11 Ways Parents Can Help Graduates Build Credit
In her 20+ years of experience helping clients establish or rebuild their credit as a lender, Southern First’s Director of Client Support and Senior Vice President Crystal Hamby collected plenty of Do’s and Don’ts to pass along to her children as they became fiscally responsible adults.
Beyond just advice, Crystal employed several proactive strategies to ensure her kids got a head start on their credit before flying the nest, and this spring, her youngest is becoming a homeowner just weeks after walking across the graduation stage with her degree in hand (pictured to the right: Allison Hamby, graduate of University of South Carolina, BA in Early Childhood Education & Elementary Education).
As we congratulate the class of 2021, we asked Crystal to share some of her successful strategies and tips for building credit from an early age. Parents, consider these ideas:
- Start with a secured credit card. This type of card is backed by a cash deposit from the cardholder, which serves as collateral if the cardholder defaults on the payment. Effectively, it becomes the credit limit. In Crystal’s case, she added a $500 deposit for her daughter but set the expectation that she should only spend up to $250.
- Add children as authorized users on established accounts. Check with your card issuer to confirm, but most report activity to credit bureaus for authorized users as well as primary account holders. This can attach the card’s usage and payment history to the child’s credit profile, giving them an advantage when it comes time to apply for their own card or other types of credit. Just like with #1, parents will want to set expectations about how the card should be used.
- Apply a credit freeze. Also known as a security freeze, it limits access to the credit report, preventing most inquiries and therefore, attempted identity theft. This is free to request, but you must do it separately with each credit bureau (Equifax, Experian, and TransUnion). It remains in place until the parent/guardian or child removes it.
- Review credit reports annually for accuracy. Just like you review your bank and card statements, it is important to review your credit report and report any inaccuracies to get them corrected. Teaching teens how to request and review their reports is a great habit to instill at an early age.
- Refinance cars. Both of Crystal’s children started out with cars financed in her name, but when they turned 18, she refinanced them in each child’s name to the exact amount that was owed. This helped ensure they received a lower rate, and it added another account to their credit report and history.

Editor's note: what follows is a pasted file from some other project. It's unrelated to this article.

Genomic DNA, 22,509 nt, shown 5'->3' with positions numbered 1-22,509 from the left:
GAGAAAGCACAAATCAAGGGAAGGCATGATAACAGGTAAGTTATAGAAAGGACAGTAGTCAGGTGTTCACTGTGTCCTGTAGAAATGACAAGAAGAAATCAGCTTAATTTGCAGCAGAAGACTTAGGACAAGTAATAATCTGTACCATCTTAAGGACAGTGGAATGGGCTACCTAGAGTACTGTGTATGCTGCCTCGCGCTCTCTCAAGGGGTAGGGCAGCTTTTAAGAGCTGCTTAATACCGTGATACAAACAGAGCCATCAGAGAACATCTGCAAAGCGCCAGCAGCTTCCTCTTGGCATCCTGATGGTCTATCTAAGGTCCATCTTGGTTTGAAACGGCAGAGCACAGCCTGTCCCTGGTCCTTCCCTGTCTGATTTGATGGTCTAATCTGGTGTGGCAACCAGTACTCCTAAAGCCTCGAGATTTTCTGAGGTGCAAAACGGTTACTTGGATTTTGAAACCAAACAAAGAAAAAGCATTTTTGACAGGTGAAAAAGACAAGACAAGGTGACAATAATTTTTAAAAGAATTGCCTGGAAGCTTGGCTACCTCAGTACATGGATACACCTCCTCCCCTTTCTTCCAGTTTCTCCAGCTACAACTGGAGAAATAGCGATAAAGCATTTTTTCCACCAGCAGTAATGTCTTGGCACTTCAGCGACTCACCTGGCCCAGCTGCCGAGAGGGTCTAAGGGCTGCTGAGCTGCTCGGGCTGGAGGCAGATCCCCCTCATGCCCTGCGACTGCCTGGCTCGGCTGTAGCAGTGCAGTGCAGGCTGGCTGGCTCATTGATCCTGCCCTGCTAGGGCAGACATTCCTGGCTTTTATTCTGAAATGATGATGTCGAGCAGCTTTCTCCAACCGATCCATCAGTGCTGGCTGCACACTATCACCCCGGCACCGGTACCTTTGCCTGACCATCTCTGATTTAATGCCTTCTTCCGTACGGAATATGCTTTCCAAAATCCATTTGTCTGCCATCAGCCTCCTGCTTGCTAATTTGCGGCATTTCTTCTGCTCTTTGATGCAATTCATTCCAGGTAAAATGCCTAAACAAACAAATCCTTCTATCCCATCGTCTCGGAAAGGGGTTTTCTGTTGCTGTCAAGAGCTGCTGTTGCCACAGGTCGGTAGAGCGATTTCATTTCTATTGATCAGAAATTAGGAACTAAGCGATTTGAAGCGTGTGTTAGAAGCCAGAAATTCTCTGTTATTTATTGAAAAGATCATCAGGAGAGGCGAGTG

- Use the parent’s address for credit applications. College students move around often from dorm to apartment to back home and everything in between, but using several different addresses in a short time span can be a red flag for your credit. It can also put you more at risk for identity theft if personal documents accidentally get sent to an old address where you no longer reside. Crystal recommends making sure any accounts opened are under a parent or guardian’s address.
- Know the ins and outs of your student loans. Deferring your loans can reduce or postpone your payments while returning to college, attending grad school, or completing an internship, fellowship, or residency. Be aware of when this deferment period ends so it doesn’t sneak up on you. Chek your mail regularly for communications regarding your loan.
- Set up automatic payments. Set it and forget it by turning on automatic bill pay for your bills, giving you peace of mind that you won’t miss a payment.
- Utilize mobile apps. There are plenty of ways you can be notified about upcoming payments and due dates. Set yourself up to receive app notifications, e-mails, and/or text alerts – whatever works best for you. You can even make most payments on-the-go from a mobile app.
- Understand the 30-day window. If you do miss a payment, it doesn’t have to affect your credit… if you pay it right away. Don’t wait for next month’s bill to come around. Typically, if a missed payment goes unpaid for more than 30 days past the due date, that’s when it becomes an issue on your report.
- Be selective with hard inquiries. These occur when you apply for new credit and the lender requests to review your credit report before approving you. Hard inquiries stay on your credit report for two years and can impact your credit score as too many signal that you pose a higher risk as a borrower.
Hats off to this year’s graduates! An important part of creating a promising future is building a strong credit history. From making it easier to obtain a mortgage or auto loan to helping you with leases and job prospects (since many landlords and employers review credit), a strong credit score sets you up for financial success.